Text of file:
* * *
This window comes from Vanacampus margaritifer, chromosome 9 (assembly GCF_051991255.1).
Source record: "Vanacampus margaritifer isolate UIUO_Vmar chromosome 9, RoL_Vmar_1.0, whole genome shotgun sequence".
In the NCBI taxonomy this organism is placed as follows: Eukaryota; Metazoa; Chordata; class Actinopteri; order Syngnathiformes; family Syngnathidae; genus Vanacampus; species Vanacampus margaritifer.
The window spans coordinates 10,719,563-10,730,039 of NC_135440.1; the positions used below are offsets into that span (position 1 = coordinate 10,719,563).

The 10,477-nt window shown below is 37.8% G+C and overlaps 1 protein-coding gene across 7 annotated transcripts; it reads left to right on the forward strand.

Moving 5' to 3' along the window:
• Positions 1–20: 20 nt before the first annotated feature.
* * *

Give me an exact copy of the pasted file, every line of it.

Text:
This window comes from Vanacampus margaritifer, chromosome 9 (assembly GCF_051991255.1).
Source record: "Vanacampus margaritifer isolate UIUO_Vmar chromosome 9, RoL_Vmar_1.0, whole genome shotgun sequence".
In the NCBI taxonomy this organism is placed as follows: Eukaryota; Metazoa; Chordata; class Actinopteri; order Syngnathiformes; family Syngnathidae; genus Vanacampus; species Vanacampus margaritifer.
The window spans coordinates 10,719,563-10,730,039 of NC_135440.1; the positions used below are offsets into that span (position 1 = coordinate 10,719,563).

The 10,477-nt window shown below is 37.8% G+C and overlaps 1 protein-coding gene across 7 annotated transcripts; it reads left to right on the forward strand.

Moving 5' to 3' along the window:
• Positions 1–20: 20 nt before the first annotated feature.